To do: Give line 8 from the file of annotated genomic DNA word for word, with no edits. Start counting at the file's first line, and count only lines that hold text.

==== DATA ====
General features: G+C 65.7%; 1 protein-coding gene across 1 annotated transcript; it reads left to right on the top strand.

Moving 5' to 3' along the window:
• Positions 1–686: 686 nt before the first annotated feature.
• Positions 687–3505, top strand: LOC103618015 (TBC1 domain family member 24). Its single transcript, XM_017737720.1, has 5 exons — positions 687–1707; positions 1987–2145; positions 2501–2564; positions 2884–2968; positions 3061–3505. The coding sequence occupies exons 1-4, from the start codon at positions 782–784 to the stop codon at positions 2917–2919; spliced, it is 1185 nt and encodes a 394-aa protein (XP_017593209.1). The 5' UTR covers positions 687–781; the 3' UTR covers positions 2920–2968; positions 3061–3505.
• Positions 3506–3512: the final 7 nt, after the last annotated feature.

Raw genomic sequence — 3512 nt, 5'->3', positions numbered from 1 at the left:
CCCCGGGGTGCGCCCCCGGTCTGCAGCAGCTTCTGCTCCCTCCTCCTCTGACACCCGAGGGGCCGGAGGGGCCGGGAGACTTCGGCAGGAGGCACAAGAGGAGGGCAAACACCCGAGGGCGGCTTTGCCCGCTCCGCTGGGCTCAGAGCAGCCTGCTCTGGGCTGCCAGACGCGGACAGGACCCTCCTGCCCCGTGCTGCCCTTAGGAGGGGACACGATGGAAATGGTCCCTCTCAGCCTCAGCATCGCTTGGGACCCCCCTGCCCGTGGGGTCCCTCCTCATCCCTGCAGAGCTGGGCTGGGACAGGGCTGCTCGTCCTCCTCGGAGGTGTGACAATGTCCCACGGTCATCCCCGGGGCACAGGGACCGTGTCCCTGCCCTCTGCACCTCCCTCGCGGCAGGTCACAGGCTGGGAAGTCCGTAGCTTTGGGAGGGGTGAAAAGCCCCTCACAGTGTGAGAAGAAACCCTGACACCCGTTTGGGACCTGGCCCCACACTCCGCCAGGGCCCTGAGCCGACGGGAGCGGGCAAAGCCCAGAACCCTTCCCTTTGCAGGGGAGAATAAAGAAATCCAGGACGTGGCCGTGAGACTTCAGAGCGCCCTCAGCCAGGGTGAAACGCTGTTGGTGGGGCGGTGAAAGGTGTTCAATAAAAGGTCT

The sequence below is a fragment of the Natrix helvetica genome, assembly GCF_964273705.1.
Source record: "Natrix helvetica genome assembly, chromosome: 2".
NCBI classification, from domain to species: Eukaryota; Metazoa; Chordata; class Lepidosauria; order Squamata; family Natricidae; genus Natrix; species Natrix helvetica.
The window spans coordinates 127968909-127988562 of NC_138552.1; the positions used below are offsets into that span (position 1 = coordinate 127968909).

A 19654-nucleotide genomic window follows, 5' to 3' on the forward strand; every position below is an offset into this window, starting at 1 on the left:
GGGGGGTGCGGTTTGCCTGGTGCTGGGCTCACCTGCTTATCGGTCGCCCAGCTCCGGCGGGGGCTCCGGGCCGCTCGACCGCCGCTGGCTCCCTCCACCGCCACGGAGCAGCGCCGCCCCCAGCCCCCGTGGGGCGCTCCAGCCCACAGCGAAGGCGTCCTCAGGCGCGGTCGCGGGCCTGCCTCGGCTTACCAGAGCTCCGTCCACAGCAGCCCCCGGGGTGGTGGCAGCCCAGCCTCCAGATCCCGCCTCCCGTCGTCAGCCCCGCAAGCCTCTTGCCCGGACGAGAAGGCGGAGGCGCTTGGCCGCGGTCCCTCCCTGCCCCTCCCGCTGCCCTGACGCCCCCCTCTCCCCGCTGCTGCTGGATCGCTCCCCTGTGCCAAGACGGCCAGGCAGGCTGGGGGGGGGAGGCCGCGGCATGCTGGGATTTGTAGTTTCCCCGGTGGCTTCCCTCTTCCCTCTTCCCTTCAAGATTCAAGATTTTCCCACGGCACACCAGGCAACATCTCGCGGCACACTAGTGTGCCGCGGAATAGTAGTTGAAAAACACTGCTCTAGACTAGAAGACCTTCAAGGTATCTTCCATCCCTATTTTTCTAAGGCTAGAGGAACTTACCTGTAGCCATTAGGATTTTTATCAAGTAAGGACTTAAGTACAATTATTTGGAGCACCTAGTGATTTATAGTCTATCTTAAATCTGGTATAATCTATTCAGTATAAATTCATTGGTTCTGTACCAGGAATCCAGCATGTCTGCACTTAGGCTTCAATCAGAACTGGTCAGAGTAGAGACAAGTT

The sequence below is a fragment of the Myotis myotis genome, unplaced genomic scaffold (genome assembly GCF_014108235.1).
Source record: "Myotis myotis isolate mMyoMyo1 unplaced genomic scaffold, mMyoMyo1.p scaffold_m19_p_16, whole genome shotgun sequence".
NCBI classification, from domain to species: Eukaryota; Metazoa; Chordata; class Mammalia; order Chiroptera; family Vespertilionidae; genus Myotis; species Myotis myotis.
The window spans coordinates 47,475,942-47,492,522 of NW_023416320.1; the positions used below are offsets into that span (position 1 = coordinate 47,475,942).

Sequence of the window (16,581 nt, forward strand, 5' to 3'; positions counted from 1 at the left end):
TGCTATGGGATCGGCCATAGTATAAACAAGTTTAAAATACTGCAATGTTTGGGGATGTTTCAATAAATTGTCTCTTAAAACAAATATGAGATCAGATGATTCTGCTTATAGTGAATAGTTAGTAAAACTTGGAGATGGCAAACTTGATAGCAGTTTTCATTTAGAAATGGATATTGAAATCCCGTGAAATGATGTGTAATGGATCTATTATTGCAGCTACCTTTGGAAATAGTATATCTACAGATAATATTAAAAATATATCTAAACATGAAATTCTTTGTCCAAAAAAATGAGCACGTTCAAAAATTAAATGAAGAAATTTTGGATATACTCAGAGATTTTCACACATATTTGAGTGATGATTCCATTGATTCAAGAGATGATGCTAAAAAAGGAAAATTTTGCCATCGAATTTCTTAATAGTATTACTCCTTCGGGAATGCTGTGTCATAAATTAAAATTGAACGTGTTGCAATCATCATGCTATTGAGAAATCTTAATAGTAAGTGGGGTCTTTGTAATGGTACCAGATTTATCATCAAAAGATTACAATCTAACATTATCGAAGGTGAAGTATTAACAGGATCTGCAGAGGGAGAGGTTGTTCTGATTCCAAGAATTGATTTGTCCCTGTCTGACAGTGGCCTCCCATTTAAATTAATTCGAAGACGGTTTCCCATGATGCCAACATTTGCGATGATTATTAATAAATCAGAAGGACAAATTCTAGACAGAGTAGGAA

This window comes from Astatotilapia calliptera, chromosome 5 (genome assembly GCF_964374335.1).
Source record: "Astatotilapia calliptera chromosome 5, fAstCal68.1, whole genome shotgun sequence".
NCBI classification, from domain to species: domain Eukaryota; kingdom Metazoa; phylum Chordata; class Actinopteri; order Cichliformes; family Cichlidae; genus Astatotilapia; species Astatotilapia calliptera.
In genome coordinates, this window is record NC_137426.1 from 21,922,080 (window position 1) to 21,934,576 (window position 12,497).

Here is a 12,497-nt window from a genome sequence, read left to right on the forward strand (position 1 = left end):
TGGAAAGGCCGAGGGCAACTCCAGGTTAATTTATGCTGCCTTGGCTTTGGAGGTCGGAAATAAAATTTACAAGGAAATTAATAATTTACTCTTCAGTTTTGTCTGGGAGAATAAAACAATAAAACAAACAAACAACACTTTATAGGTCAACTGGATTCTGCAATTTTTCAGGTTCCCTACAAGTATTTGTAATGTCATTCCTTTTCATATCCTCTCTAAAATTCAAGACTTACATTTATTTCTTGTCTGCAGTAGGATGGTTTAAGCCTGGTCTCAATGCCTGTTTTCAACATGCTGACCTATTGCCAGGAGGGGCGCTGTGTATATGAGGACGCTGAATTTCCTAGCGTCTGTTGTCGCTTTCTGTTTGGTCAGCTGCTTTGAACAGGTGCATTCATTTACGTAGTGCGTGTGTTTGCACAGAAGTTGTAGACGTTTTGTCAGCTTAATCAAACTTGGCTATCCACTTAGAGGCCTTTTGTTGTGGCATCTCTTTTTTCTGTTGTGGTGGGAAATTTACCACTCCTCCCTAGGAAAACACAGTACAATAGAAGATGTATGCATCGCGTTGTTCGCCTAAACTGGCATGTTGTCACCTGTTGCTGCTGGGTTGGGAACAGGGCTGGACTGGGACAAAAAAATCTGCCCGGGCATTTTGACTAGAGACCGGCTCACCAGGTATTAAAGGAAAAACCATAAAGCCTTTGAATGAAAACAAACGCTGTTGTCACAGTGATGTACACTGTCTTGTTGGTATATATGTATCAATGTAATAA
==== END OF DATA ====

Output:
The sequence below is a fragment of the Natrix helvetica genome, assembly GCF_964273705.1.